Adapting The Marketing Mix To Meet Situational Demands Course Work

Published: 2021-06-22 00:44:25
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Category: Business, Management, Customers

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The Marketing Mix is a business fundamental that most organizations follow in order to devise effective marketing strategies. Originally, the market mix consisted of 4 Ps: a) Product, b) Price, c) Place, and d) Promotion. However, as markets changed and consumer demands grew, three more Ps were added to the mix, namely a) Physical Layout, b) Provision for customer service, and c) Processes. However, marketing managers need to be alert to changing market situations in order to adapt their marketing mix effectively. When marketing their products firms need to create a successful mix of: a) the right product, b) sold at the right price, c) in the right place, and d) using the most suitable promotion [ CITATION The111 \l 1033 ].
The Product: The old school approach to a product was to make the highest quality products at the lowest possible price and it was assumed that this would be enough to draw in clients. However, as customer demands have grown, this component of the marketing mix has had to adapt itself. Today, marketing managers have to make products that are designed to keep up with fashion and fads. The packaging of the product has to be in a manner that appeals to consumers as this can be a major differentiating factor from competitors. Consumers are highly conscious on how ‘safe’ a product is for use. Non-allergic, no preservative, no added MSG, low sugar and such are common features of products today. Finally, as environmental awareness has taken its hold on consumer thought, products increasingly need to made in an eco-friendly way and need to be bio-degradable.
The Price: It is not enough to fix a price that provides a healthy profit over cost. Different approaches have developed to this component as a result of changing market scenarios:
a) Competitive pricing: If your product is sold at the lowest price regarding all your competitors, you are practicing competitive pricing. Sometimes, competitive pricing is essential. For instance, when the products are basically the same, this strategy will usually succeed [ CITATION Fre051 \l 1033 ].
b) Cost Based pricing: This is the old school method where a fixed margin is added to the cost of a product. This method is good only when consumer orientation and competition are not relevant like when selling to government agencies.
c) Value Based Pricing: This method fixes price based on the value the product delivers to the customers. This method is most often used in the luxury products and services business.
The Place: The place is where you can expect to find your customer and consequently, where the sale is realized. Knowing this place, you have to look for a distribution channel in order to reach your customer [ CITATION Fre051 \l 1033 ]. There are different distribution channels that can be used: a) Selling your product directly to your customer – this method can be used only when an organization has a good sales force or if it has a small, easy to manage business, b) selling your product to retailers – when the organization chooses to distribute its products through partners or retail outlets, and c) selling your product to wholesalers – this method is good for those organizations who can produce products cheaply in bulk and sell it to wholesalers with a small profit margin.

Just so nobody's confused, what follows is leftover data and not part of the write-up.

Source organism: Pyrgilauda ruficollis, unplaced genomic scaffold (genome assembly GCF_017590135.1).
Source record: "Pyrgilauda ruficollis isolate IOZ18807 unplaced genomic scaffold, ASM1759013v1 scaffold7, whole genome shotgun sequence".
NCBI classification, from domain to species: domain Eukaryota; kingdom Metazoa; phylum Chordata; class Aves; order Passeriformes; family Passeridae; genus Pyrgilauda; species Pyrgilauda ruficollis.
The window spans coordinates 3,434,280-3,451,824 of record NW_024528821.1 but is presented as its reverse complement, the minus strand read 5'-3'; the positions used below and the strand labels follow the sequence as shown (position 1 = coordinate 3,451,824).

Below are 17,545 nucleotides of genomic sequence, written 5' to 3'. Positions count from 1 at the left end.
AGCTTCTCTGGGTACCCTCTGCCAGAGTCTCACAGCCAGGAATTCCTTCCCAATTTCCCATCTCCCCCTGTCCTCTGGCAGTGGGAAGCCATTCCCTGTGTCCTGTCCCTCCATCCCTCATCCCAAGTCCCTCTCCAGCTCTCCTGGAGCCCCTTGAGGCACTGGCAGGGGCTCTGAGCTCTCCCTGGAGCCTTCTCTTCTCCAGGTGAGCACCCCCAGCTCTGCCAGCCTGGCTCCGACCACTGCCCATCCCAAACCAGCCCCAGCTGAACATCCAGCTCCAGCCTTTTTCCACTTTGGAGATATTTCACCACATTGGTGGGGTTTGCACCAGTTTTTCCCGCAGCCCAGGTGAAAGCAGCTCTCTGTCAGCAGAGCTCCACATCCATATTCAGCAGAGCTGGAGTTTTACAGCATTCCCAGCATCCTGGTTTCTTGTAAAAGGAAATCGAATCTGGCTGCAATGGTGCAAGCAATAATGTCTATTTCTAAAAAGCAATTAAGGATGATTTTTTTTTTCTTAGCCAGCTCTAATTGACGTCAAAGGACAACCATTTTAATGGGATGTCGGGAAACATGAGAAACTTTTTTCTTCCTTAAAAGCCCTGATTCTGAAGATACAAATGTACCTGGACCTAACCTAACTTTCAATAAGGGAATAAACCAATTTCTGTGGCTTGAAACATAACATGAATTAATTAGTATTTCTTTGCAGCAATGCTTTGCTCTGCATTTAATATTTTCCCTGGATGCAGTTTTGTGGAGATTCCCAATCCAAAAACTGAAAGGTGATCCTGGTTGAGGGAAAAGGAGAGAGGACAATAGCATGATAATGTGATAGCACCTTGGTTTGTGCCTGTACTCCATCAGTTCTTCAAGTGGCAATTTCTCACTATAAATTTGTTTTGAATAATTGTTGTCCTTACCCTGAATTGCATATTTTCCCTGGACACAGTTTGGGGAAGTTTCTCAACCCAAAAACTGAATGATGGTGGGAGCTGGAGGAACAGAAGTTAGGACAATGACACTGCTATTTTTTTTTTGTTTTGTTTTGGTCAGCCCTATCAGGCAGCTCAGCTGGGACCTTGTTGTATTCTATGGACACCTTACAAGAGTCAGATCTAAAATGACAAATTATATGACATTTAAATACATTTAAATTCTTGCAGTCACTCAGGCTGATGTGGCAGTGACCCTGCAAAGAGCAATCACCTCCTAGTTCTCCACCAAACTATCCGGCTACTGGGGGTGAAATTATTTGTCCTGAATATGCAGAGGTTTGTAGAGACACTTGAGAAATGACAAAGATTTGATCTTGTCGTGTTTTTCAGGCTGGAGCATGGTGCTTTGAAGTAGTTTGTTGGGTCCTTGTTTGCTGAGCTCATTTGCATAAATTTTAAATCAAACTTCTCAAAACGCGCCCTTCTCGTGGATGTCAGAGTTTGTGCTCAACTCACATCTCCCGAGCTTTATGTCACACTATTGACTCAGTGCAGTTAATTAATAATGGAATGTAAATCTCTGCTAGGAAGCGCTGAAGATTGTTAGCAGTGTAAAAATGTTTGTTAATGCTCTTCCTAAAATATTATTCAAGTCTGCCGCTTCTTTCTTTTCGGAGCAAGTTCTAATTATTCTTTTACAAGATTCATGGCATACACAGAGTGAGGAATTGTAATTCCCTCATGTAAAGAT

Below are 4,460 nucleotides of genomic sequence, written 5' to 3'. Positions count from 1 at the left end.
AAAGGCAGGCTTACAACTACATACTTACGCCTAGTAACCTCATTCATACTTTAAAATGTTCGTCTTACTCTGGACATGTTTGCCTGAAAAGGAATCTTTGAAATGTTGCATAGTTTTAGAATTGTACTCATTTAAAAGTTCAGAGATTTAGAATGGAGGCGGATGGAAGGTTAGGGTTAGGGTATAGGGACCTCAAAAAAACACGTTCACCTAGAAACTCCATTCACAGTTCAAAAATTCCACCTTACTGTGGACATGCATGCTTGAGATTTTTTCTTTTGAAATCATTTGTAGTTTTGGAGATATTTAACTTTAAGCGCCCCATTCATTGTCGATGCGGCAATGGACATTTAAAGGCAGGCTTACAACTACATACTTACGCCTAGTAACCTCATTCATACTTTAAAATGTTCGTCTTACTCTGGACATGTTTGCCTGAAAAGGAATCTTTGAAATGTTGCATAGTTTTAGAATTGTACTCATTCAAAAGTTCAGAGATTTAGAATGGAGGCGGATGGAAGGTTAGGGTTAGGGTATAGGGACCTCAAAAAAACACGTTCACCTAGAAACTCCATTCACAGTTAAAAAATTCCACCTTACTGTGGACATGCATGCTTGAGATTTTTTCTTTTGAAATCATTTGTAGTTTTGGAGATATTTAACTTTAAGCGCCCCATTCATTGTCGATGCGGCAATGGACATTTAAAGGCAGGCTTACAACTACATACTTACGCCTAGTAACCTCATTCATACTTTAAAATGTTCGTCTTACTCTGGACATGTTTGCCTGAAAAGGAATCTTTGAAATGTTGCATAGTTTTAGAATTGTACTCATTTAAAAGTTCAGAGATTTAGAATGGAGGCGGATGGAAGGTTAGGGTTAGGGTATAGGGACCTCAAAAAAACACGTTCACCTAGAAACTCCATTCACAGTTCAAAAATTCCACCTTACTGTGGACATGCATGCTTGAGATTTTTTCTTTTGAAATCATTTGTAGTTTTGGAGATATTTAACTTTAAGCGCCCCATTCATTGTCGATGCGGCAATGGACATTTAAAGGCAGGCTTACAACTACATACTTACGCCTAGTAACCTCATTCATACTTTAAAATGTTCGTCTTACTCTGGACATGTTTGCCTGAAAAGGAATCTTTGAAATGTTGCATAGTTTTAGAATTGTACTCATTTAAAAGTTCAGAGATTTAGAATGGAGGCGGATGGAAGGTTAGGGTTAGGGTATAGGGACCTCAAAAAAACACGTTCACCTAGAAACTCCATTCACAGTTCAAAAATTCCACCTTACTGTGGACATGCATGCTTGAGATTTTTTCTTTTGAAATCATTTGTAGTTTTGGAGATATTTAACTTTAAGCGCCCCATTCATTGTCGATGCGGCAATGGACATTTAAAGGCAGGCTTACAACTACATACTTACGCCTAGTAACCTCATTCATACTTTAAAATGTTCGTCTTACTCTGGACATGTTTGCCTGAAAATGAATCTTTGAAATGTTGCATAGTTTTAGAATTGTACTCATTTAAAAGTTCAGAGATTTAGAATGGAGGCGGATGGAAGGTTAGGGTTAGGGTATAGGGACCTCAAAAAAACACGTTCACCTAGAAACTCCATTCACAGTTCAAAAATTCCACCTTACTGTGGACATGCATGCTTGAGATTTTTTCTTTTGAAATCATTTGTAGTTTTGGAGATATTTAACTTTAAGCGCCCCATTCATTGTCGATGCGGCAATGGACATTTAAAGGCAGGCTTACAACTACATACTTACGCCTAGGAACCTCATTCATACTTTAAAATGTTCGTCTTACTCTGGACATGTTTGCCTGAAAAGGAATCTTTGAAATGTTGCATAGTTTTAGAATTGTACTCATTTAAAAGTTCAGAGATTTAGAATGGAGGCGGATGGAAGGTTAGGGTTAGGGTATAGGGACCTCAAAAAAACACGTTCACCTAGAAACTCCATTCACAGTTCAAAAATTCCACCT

The Promotion: Functions like advertizing and public relations are part of promotions. The promotion mix includes magazines, newspapers, brochures, direct contacts, and television coverage [ CITATION Res11 \l 1033 ]. In the last few years, online social network marketing has emerged as a major new field in promoting and marketing. When choosing an advertizing medium and promotion strategy, the following should be kept in mind:
a) Who is the target audience and how many consumers the organization intends to reach.
b) How often will the advertisements be run and for how long?
c) Whether the advertizing campaign effectively delivers a message that will convince consumers to purchase the product.
Conclusion
An entrepreneur needs to have a set of skills and character traits that enable him or her to comprehensively address the requirements of a marketing mix. Especially in the case of SMBs and SMEs, an entrepreneur needs to know how to adapt the product, place, price and promotion to the prevailing market conditions. Responsiveness and adaptation to change play a crucial role in all the aspects of a marketing mix and allows the leader to capitalize on opportunities and convert them into direct business gains. Having a keen eye for risk management and being prepared for unforeseen contingencies enables an entrepreneur to make decisions and implement them effectively in order to ensure the present and future success of his or her business.
Works Cited
Free World Academy. Marketing Mix. 2005. 13 May 2011 .
Responsive Management. Marketing Plans. 13 May 2011 .
The Times 100. Marketing mix (Price, Place, Promotion, Product). 2011. 13 May 2011 .

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